Horror review: Idle Hands

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ORIGINALLY PUBLISHED IN THE GEORGIA STRAIGHT, MAY 6, 1999

The teen-horror genre hits a new low with this inane chunk o’ junk from Rodman Flender, the illustrious director of Leprechaun 2. Actually, Flender is not the real culprit here; it’s the numbingly bad screenwriting team of Terri Hughes and Ron Milbauer. Idle Hands is their first produced screenplay, and, boy, can you tell. Their writing is clunky and amateurish, embodying the wit and style of two 12-year-olds. I realize the filmmakers are aiming for a gore-loving teenage audience, but anyone with the mental capacity to make it to high school will be embarrassed by the ineptness on display here.

Vancouver’s Devon Sawa, who tries to do his best with the film’s hokey plot and rancid lines, is the poor guy in the limelight whose career is most endangered by this travesty. Sawa stars as Anton, a clueless 17-year-old layabout whose right hand becomes possessed by evil spirits because he is the laziest person in town. The film is based on that old saying, “Idle hands are the devil’s playground.” So now we have to spend 90 minutes watching Anton’s bad hand do stuff like grab his sexy neighbour’s ass, plunge a knitting needle through a cop’s head, and slaughter his best friends (Buffy the Vampire Slayer’s Seth Green and The Mighty Ducks’ Elden Henson).

Ripping off An American Werewolf in London, the latter two return as slacker zombies to smoke copious amounts of weed, gobble junk food, and crack the lamest jokes this side of Married…With Children. After numerous unfunny slapstick scenes of wide-eyed Anton battling his bloodthirsty mitt, he chops it off with a meat cleaver, and it scurries around for the rest of the film, strangling bare-breasted Kiss fans and mutilating the privates of a high-school principal during phone sex.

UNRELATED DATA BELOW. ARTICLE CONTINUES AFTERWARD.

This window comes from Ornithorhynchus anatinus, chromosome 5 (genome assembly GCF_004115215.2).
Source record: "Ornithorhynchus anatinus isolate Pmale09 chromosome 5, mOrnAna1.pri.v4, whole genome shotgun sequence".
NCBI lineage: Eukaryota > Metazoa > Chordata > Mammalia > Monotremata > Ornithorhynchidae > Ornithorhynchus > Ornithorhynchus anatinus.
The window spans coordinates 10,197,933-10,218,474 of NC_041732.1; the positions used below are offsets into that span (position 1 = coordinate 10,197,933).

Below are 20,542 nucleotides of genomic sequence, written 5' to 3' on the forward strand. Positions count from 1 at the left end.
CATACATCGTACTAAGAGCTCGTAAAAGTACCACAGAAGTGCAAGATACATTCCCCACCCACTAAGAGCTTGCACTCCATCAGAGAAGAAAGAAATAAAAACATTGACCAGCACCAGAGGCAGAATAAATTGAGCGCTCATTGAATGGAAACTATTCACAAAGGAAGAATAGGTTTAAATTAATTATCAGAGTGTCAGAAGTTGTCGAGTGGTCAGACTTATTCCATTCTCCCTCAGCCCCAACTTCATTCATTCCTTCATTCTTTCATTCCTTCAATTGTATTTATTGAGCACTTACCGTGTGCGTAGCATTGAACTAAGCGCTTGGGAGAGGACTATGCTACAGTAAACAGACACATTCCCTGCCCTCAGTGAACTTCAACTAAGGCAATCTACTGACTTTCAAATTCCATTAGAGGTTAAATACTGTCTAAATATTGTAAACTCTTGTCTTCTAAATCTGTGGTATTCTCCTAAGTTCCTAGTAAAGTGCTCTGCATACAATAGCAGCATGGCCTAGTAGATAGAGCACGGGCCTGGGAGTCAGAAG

In a vain attempt to add some depth to the shallow proceedings, the so-called writers inject a hokey subplot about a pretty demon buster (Vivica A. Fox) who teams up with a Jon Bon Jovi look-alike (Jack Noseworthy) to destroy the possessed hand with a ceremonial dagger. The whole bogus affair winds up at a high-school costume dance, where the singer from the Offspring gets the top of his head ripped off by the hand for performing a wimpy version of the Ramones’ “I Wanna Be Sedated”.

The Green zombie understatedly sums up Idle Hands at the end of the film when, after the dagger impales the hand onto his chest and causes the malicious meathook to disintegrate, he proclaims “This is weak!”

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